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Both Hamlet and Ellie are faced with having to remind themselves why they actually want revenge in the first place: before the climax of each story it takes a nagging ghost or the torments of PTSD to put them back on their bloody course.

Is Abby Laertes or Claudius?

She's a bit of both. Like Claudius she's the target of Ellie's revenge after her murder of Joel/Old Hamlet, and like Claudius she is a character who is initially presented as the story's villain, but then it's later on we are given reasons to sympathise with them.

tLoU goes further than Hamlet in this way, and pretty much makes the whole second half of the game's story about trying to re-contextualise Abby's decision for the player. Shakespeare does not offer the same level of connection with Claudius, and perhaps doesn't need to, since he is content with only going part of the way towards winning our sympathies. He's the villain; he's just not evil, and this is fine because it's a wonderful counterpart to our hero Hamlet who isn't 'good'.

Abby also has some Laertes DNA too. Laertes is Hamlet's foil just as Abby is Ellie's. Laertes has nothing against Hamlet until Hamlet kills his father Polonius, and then Laertes becomes obsessed with the same desire to avenge his father's death that Hamlet has. And though Ellie isn't the one who killed Abby's father, Abby's father's death is still reminiscent of Polonius' death. Both characters died because they were 'in the way', killed by a reckless and desperate character who didn't seem to value their life all that much. And both fathers' deaths triggered the vengeance of their children. Abby and Laertes both ultimately succeed in avenging their fathers' deaths, though at great personal cost.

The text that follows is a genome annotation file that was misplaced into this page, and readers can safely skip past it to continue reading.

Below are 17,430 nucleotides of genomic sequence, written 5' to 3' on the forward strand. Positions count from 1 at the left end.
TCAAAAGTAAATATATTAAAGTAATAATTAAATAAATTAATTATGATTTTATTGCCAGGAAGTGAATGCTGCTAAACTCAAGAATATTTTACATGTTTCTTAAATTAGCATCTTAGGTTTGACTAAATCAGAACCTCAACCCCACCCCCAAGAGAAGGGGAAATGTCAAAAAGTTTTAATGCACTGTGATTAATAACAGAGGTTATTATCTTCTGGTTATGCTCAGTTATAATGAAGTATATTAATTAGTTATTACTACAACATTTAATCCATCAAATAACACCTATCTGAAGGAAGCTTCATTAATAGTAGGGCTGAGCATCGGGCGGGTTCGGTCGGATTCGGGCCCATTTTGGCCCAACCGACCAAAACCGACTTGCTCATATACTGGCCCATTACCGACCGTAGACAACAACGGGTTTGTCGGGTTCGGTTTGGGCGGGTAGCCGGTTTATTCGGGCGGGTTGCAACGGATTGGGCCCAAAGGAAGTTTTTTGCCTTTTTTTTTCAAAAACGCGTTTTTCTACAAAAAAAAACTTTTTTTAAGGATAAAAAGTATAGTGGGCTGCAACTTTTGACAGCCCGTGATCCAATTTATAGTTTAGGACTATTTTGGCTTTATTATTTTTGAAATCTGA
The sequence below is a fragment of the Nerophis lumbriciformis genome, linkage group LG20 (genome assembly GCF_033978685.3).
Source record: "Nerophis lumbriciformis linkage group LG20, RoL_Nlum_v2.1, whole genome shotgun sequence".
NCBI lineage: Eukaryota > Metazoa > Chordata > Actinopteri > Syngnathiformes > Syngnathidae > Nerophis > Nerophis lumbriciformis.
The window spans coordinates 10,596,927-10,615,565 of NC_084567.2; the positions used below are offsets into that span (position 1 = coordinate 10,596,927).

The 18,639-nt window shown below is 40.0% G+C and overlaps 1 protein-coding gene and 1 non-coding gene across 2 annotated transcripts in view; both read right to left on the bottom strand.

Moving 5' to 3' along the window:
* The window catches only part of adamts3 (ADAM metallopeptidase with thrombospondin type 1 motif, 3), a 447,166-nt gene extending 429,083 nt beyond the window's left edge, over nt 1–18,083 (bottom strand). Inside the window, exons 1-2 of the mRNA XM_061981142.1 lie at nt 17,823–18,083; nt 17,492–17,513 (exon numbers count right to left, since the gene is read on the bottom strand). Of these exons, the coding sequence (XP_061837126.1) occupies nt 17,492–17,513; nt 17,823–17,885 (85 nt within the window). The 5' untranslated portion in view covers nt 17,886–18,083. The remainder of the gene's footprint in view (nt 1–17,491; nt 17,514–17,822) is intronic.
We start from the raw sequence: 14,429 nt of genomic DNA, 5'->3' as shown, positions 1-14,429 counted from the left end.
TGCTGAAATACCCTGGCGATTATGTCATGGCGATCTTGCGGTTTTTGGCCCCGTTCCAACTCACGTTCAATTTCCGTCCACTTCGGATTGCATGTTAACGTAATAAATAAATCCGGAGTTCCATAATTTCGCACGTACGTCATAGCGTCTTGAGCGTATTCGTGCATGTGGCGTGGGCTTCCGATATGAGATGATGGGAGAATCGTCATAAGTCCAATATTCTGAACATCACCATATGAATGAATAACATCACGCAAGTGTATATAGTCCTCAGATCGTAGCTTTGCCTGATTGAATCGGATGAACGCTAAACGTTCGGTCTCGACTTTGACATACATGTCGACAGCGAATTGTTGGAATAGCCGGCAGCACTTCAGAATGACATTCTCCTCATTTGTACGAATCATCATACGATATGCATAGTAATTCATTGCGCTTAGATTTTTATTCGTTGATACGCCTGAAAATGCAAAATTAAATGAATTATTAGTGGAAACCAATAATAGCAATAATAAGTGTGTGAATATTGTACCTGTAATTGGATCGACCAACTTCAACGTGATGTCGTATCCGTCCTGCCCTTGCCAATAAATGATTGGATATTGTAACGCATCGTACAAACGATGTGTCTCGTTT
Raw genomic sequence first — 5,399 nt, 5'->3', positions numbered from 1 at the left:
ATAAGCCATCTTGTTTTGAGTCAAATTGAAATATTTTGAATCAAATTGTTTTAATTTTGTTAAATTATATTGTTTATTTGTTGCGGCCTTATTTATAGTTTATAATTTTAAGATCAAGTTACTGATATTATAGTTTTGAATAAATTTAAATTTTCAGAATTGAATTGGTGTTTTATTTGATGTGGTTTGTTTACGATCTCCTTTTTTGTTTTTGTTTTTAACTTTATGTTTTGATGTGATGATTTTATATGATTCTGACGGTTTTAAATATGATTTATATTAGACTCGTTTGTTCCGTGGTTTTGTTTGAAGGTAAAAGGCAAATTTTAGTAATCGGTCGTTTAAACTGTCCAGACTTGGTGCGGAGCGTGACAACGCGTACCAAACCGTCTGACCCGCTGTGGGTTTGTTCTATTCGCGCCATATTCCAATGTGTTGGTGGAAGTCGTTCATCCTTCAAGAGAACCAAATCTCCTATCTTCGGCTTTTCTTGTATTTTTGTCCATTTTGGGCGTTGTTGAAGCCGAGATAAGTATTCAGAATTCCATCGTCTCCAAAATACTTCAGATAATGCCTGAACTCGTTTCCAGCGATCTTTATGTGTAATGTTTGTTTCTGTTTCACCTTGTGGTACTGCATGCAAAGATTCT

Shakespeare gives us a few scenes with Laertes returning to Elsinore to show us his perspective and help us understand his desire for revenge against the prince. Like Macduff in Macbeth, by this point in the tragedy the audience undoubtedly feels that even though they're not the tragic hero and we don't know them so well, this minor character is more moral than the story's protagonist, and so when they finally clash swords, our feelings are conflicted between the character we know well vs the character who has more sympathetic motives. This is obviously similar to tLoU's conclusion.

TloU takes the Laertes foil character and beefs up the role, giving us Abby's perspective halfway through the game and making it as much about her story as it is about Ellie's story. It's this symmetry and balance which makes it clear, in my mind, that tLoU part 2 is a revenge story but not a revenge tragedy, because the narrative trajectory is not the plummet downwards that all tragedies are, but rather it's more of a V-shape; we plummet downwards tragically as Ellie but then when we switch to Abby we go the other way, towards redemption, since of course her story is the opposite and actually begins with the act of revenge and then follows the restoration of her 'humanity'.

Is Ellie's guitar Yorick?

Yes.